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The paper The Prophecy of Prophecies: Correcting Harold Hoehner Interpretation of Daniel’s 70 Weeks has been catching my eye. The view presented hinges on a few things described by the author that I don't have enough knowledge or skill to verify. For this reason, I'm reaching out.

  1. Nehemiah is using a spring-to-spring calendar. This is the only way Nehemiah 1 can take place in the same "20th year". If Nisan was used as the new year (month 1) then it wouldn't be possible as Chislev would be in a different year.

  2. Although 465 BC is Artaxerxes' "first year", year 1 wouldn't have been counted until his first full calendar year of rule, so instead of 445 BC being his 20th year, it would have been 444 BC.

  3. Aramaic papyri which were excavated from the city of Assuan appear to indicate that in 446 BC, the Jewish months Tishri and Kislev began on September 19 and November 15, respectively. In 1942, historians Richard Parker and Waldo Dubberstein attempted to reconstruct the Jewish calendar of the fifth century BC by extrapolating data from the materials they had available to them at the time. However, they mistakenly assigned Tishri and Kislev of 446 BC as occurring one month later than what the ancient papyri from Assuan indicate. If the calendar constructed by Parker and Dubberstein is adjusted to correlate with the Aramaic papyri by being shifted backward one month, Nisan of 444 BC would begin on March 4. This is consistent with astronomical calculations which show that a new moon would have been visible after 10 PM on March 4, so a Jewish month would have begun on or shortly after this date. Hence, both lunar and historical data support a start date for Nisan of 444 BC to be approximately March 4.

March 4th as Nisan 1 seems to be extremely early, but it would be cool if this interpretation is accurate. Is this accurate dating?

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    This interpretation is only valid for those who subscribe to the futurism understanding of eschatology. Thus, it is not "bulletproof".
    – Dottard
    Jan 21, 2023 at 23:16
  • The first point's in error. Kislev can only predate Nisan in a fall-to-fall calendar.
    – A.O.
    Jan 22, 2023 at 19:01
  • Just saw this while perusing through Q's on the "Home" page. My Q and A, now pasted here, I think will go along way to answering your own excellent enquiry, which I will now upvote. hermeneutics.stackexchange.com/questions/68388/… - While you may probably be able to note, I couldn't entirely agree with "The Prophecy of Prophecies" paper that you reference, the failings of "Anderson" and "Hoehner" were well pointed out by the proponents of said paper. Feb 25, 2023 at 20:04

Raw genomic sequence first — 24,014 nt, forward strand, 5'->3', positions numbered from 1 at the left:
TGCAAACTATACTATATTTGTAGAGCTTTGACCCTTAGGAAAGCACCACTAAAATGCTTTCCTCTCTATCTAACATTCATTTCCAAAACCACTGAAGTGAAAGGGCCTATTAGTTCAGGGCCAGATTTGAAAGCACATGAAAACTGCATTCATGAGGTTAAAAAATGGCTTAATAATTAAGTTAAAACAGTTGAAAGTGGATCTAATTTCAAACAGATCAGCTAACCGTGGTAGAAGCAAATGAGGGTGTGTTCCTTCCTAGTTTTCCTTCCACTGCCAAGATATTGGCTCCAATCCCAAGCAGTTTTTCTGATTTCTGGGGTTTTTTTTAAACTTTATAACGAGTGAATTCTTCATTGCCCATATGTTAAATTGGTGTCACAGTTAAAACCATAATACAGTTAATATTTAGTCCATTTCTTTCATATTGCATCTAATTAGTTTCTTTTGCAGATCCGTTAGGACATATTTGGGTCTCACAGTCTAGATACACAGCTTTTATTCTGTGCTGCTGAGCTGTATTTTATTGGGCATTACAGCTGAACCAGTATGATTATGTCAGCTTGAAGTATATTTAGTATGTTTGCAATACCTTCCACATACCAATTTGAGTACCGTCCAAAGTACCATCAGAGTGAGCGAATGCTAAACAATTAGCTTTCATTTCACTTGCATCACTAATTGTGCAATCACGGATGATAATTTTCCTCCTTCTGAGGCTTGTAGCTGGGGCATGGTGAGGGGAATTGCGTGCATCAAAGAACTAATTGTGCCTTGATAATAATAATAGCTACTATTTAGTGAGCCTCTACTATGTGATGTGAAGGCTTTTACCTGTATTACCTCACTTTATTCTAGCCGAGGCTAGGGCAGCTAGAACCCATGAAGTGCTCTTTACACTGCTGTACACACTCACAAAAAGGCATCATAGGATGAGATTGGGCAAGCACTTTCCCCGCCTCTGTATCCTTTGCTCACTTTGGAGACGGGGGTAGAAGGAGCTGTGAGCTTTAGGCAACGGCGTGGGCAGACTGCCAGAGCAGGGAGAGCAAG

• @Dottard - I have to respectfully disagree with your comment. The reasons for which are laid out in my own comment here and especially in my Q and A. Feb 25, 2023 at 20:11
  • @A.O. - FYI, Nehemiah, Ezra, and even Daniel, used Tishri accession year reckoning for the regnal years of Artaxerxes I. See "Thiele/McFall" system summary, regarding the Jewish civil calendar. Feb 25, 2023 at 20:24

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The Persian (Achaemenid) empire adopted for administrative purposes the Babylonian calendar system, in which calendar years started on Nisannu 1, i.e. at the beginning of Northern spring (Mar/Apr), and regnal years were reckoned by the accession-year or post-dating method. This means that the year (Mar/Apr 465 BC - Mar/Apr 464 BC), during which Xerxes I was killed on Aug 4-8, 465 BC, was both:

  • the year 21 of Xerxes I, and

  • the accession year of Artaxerxes I.

Therefore, according to the official time reckoning system of the Persian empire, which was clearly the system used in the court of Artaxerxes I where Nehemiah worked:

  • year 20 of Artaxerxes I = (Mar/Apr 445 BC - Mar/Apr 444 BC)

  • year 21 of Artaxerxes I = (Mar/Apr 444 BC - Mar/Apr 443 BC)

Ossendrijver 2018 [1] concludes in p. 149 that the Persian empire officially adopted the 19-year intercalation cycle "between Xerxes year 8, [...] and Artaxerxes I year 8" and gives in table 1 of p. 140 the attested and inferred intercalations between Darius I year 27 and Artaxerxes II year 23. There we see that Artaxerxes I years 19 (Mar/Apr 446 BC - Mar/Apr 445 BC) and 21 had an intercalary month, in both cases an extra Addaru.

Referring now to Fred Espenak's Catalog of Phases of the Moon for the V century [2], and taking into account that...